Recipe in a Rhyme

When looking through old newspapers, it is nice to be reminded of the importance that newspapers once held in our lives. One great example of that was the July 2, 1898 edition of the The Catholic Journal of Rochester, NY. This Catholic newspaper featured news of the Catholic Church, both local news and national/international, news about local church members, international news about the Rough Riders and the Battle of San Juan Hill, notes about the peculiarity of Holland, and a charming peanut brittle recipe that was written in the form of a rhyme.

The Catholic Journal., July 02, 1898, Page 7

The recipe seemed simple enough, just melt the brown sugar, add the peanuts and pour into greased pie pans. Melting the sugar is always a challenge as it means standing and stirring, standing and stirring, something that I get easily bored with. Fortunately help arrived just when I was ready to start the candy and this person has the patience to stand and stir the sugar until it melted. Despite our best efforts though, we burned the sugar because we were not sure what the finished temperature of the candy. We heated the candy a bit beyond the hard crack stage and burned some of the sugar on the bottom of the pot. Fortunately we were able to save the burned pot by simmering water and baking soda in the pot for about a half hour then scrubbing the pot using lots of elbow grease.

Poured the candy into two pans, one steel, the other glass. The glass pan was a mistake; the cooled candy stuck to the pan like glue and was only removed by soaking the pan in hot water. Good to know for next time – melted sugar needs to go in steel pans! Not sure though, whether there will be a next time unless I can find someone to stand and stir.

Because the sugar got burned, the brittle has a slightly burned taste.

Time: about 2 hours

Cost: about $8

Successful: Almost – did burn the sugar a little

Accurate: Think so, although not sure about which type of brown sugar we should have used.


Savoring a Culinary Vice

So the challenge was culinary vices, “foods (that are) are really, really naughty. Globs of butter, lashings of sugar and syrup, decadent chocolate and wine. Bring out your naughty, indecorous side with foods associated with all the bad things, in the best ways.” A culinary vice in our house is chocolate, the more the chocolate merrier. And what could be better than chocolate, combined with brown sugar, molasses, a bit of butter and milk, and a dash of vanilla? That is what we made for the second Historical Foods Fortnightly 2016 challenge.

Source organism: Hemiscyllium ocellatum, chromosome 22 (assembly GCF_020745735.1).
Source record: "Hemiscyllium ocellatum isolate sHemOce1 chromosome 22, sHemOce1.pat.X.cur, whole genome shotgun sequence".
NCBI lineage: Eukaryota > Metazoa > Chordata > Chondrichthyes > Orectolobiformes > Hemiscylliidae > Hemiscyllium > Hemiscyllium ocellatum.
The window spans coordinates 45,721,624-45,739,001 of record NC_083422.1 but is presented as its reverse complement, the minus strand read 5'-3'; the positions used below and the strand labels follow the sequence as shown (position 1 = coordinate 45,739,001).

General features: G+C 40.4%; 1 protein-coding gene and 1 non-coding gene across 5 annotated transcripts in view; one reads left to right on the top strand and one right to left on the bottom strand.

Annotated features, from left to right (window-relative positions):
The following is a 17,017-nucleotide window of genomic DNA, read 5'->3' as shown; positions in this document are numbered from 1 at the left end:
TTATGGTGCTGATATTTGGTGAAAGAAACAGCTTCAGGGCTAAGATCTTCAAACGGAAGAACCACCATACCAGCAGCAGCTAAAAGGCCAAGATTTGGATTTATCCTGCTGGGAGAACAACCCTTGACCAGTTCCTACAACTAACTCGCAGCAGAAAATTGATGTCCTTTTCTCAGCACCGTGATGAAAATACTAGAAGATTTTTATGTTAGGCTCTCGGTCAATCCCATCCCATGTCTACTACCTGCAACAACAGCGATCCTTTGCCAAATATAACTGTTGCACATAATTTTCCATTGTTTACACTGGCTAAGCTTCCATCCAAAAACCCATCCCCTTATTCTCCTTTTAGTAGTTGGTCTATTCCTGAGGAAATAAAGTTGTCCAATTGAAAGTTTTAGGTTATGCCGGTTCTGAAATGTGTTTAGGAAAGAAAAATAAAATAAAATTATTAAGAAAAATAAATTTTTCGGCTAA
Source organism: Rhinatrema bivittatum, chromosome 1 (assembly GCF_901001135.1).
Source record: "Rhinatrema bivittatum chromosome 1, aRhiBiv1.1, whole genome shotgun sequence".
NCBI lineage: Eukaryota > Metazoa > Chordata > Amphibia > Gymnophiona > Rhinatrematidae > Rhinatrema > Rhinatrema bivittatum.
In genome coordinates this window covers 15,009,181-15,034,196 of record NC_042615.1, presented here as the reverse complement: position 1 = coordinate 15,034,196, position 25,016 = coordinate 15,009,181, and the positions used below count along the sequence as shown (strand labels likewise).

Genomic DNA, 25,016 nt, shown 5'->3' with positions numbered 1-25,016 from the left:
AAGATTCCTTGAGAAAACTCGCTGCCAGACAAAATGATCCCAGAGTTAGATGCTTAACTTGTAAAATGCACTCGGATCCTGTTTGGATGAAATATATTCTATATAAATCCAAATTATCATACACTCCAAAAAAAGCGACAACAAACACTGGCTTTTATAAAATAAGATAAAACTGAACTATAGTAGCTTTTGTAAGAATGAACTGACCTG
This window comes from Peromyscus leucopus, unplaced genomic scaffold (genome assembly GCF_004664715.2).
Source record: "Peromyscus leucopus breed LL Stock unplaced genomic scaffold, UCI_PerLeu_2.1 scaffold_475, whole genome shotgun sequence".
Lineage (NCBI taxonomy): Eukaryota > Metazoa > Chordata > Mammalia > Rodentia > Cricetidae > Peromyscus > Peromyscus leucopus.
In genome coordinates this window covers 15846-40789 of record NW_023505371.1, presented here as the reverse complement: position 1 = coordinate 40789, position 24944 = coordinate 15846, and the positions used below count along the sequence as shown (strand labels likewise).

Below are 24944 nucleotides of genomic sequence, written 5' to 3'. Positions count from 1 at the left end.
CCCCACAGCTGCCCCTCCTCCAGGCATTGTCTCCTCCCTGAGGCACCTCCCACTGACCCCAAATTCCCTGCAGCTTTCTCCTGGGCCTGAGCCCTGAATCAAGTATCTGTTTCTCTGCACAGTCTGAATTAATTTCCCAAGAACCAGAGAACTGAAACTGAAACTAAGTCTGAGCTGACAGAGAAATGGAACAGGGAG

But first about the recipe; the recipe came from the Brooklyn Daily Eagle, January 28, 1902. (USA) The front page of the paper featured articles about the recent tunnel explosion in Manhattan. The day before, Jan 27, Manhattan was rocked by a terrible explosion near Grand Central Station and Park Avenue. The Murray Hill Hotel, Manhattan Eye and Ear Hospital, Grand Union Hotel and Grand Central Station were all damaged in the blast. Six people died and the damage was over $1,000,000. The explosion was caused by dynamite cartridges that were stored in a subway shaft under Park Avenue. A fire swept through the shaft at noon time, causing the dynamite to explode.

On page twelve, Some Things That Will Interest Women, were articles on what to wear between seasons, English going-away gowns, Republican’s Woman Euchre (card game), suggestions on how to get a spot of green around the house (including a suggestion of sprouting clover seeds in a sponge), and this very tasty recipe for Chocolate Caramels.

And yes we did like it better, Brooklyn Daily Eagle, Jan 28, 1902, page 12

It was very easy to make, all ingredients except the vanilla, were combined in a large pot and heated to 238oF. The vanilla was added after we took the pot off the stove. This process took about 30 minutes, from breaking up the chocolate to pouring the mix in the pan.

The only challenge was determining when to “mark off” the squares. When I first went to score the caramels (after ~45 minutes), the mix was still too hot and the cut lines blurred back on each other. After about 90 minutes the caramels were ready to be cut. We got about 49 caramels from the recipe.

And of course eating too many was the other challenge. The molasses added just the right amount of chew to these tasty confections.

Fortunately I was able to bring most of them into work where they were enjoyed by my colleagues.

Followed the recipe nearly exactly, except adding the vanilla after the mix was heated and not before.

Cost ~$7.00 (brown sugar had been given to me)


NYS Historic Newspapers, Brooklyn Daily Eagle Jan 28 1902, p 12,

Explosion in new york causes great damage,